Bitcoin can be a wise investment, but it’s also a volatile one. When it comes to “safe” investments, bitcoin and other cryptocurrencies are a good bet—but only if you’re willing to take a lot of risks. Yes, crypto is here to stay and the price of bitcoin is not going to “go to zero” as many early skeptics predicted. But the price of a Bitcoin has swung from $30,000 to $60,000 in the last three months alone. Other, lesser cryptocurrencies are even more volatile than Bitcoin.
As a result, investment experts generally advise limiting any cryptocurrency purchases to under 5% of your portfolio—and ensuring you have a good conventional retirement investment strategy in place first. Before investing in bitcoin or any other cryptocurrency, you should establish an emergency fund and pay off any high-interest loans.
Many individuals are concerned about hacking and fraud when it comes to bitcoin investing, as with any other digital investment. According to data from the Federal Trade Commission, crimes involving cryptocurrency resulted in a median loss of $1,900 in the last two years.
While bitcoin and many other cryptocurrencies are established and legitimate, many new initial coin offerings (ICOs) are bogus. An ICO is when a cryptocurrency is first offered to investors before it goes public. However, new coin offerings can often be faked, leading investors to place their money in a cryptocurrency that doesn’t exist in reality.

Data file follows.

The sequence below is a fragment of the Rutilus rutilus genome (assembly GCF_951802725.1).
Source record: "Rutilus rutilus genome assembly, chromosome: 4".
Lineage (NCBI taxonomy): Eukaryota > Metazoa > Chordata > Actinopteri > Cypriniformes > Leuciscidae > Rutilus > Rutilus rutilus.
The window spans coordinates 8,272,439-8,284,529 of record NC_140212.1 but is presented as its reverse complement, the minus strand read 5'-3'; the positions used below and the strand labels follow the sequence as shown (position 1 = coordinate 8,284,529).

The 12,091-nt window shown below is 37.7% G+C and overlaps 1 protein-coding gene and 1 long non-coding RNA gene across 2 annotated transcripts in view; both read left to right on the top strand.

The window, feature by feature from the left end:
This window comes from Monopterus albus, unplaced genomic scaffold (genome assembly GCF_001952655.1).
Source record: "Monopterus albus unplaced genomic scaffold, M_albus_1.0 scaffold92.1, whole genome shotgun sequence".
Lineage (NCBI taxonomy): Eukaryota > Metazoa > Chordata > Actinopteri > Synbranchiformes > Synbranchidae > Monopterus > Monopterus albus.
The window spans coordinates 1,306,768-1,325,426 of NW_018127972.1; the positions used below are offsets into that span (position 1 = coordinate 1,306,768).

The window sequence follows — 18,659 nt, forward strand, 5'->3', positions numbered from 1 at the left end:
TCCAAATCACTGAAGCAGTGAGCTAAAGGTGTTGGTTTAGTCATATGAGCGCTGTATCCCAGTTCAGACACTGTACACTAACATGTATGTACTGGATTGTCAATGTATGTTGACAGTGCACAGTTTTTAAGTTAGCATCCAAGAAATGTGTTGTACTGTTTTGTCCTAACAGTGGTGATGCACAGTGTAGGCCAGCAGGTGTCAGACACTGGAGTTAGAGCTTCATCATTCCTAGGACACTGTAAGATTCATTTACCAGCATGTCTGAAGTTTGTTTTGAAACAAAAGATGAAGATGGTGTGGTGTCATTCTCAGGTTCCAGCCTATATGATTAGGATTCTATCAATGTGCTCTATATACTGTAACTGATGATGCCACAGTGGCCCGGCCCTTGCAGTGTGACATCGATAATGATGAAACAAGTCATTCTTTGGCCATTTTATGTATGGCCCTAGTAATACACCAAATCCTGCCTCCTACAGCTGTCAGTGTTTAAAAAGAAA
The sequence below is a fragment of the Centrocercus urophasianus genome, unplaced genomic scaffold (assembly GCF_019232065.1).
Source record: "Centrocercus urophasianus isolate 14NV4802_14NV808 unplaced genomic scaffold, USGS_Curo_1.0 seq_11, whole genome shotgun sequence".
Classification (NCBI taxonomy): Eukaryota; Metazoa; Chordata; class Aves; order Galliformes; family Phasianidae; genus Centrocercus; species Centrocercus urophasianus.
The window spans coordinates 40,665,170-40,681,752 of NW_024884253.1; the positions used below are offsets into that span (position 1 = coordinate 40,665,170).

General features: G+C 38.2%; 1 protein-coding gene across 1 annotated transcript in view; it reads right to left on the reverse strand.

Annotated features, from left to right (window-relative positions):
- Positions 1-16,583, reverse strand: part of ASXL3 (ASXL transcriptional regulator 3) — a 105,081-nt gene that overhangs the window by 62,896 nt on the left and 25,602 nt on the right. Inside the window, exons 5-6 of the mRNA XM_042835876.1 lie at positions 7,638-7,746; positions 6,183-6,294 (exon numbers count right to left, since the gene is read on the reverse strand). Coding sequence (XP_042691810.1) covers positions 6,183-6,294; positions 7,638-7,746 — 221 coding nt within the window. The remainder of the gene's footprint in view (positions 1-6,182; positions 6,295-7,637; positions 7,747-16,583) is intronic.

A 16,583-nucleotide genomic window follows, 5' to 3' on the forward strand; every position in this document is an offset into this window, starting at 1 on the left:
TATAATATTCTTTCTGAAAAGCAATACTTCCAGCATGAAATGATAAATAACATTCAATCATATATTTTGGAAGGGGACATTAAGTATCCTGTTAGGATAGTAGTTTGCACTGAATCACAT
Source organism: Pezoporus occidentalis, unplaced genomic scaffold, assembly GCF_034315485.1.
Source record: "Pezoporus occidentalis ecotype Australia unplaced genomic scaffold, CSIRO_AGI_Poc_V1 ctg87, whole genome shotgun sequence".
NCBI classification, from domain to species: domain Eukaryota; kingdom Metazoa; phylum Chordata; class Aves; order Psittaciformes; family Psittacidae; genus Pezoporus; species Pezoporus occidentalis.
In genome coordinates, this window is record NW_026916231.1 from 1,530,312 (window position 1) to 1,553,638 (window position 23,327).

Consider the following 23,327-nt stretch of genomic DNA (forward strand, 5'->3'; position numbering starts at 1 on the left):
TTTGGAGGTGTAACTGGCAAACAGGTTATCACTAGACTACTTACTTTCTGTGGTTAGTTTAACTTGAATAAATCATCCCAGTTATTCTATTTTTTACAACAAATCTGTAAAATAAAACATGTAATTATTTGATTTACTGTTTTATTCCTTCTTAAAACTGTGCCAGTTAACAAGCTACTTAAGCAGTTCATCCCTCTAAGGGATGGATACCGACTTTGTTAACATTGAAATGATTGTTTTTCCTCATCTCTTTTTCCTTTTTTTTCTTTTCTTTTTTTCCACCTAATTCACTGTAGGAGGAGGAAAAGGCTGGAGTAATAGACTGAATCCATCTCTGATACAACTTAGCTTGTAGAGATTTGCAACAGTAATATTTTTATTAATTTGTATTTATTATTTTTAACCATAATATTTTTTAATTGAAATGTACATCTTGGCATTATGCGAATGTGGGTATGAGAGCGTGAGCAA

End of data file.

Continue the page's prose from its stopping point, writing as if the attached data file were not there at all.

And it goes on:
Before investing in any cryptocurrency, do your homework. What appears to be an unbelievably high return can very likely be a scam. The project’s white paper is a good place to begin your investigation.
Avoid “Pump and Dump” Schemes
Some small groups of investors may artificially inflate a coin price and convince smaller investors to invest in the coin. The initial investors then sell their shares at a profit before the price falls. Traditional investments like stocks are also susceptible to this type of strategy. If a coin’s ROI sounds too good to be true, it probably is. Be wary of cryptocurrencies whose value has skyrocketed for no apparent reason. They fall as they rise.
How to Keep Your Bitcoin Safe
Even hot wallets offered by cryptocurrency exchanges and third parties to store your funds are still susceptible to hacking. The Federal Deposit Insurance Corporation (FDIC) does not guarantee cryptocurrency held on an exchange or in a wallet. Ensure the cryptocurrency trading platforms you are using offer rigorous security measures, including two-factor authentication for customers, and are retaining a considerable portion of their holdings in cold storage. In the event of theft or hacking, certain exchanges may even offer private insurance policies.
Generally, look before you leap – and invest in offline cold storage that is not connected to the internet, comparable to a USB drive, to keep your assets safe. Your password should be kept in a place where you won’t lose it. Investing in bitcoin will be more secure if you meet all of these criteria.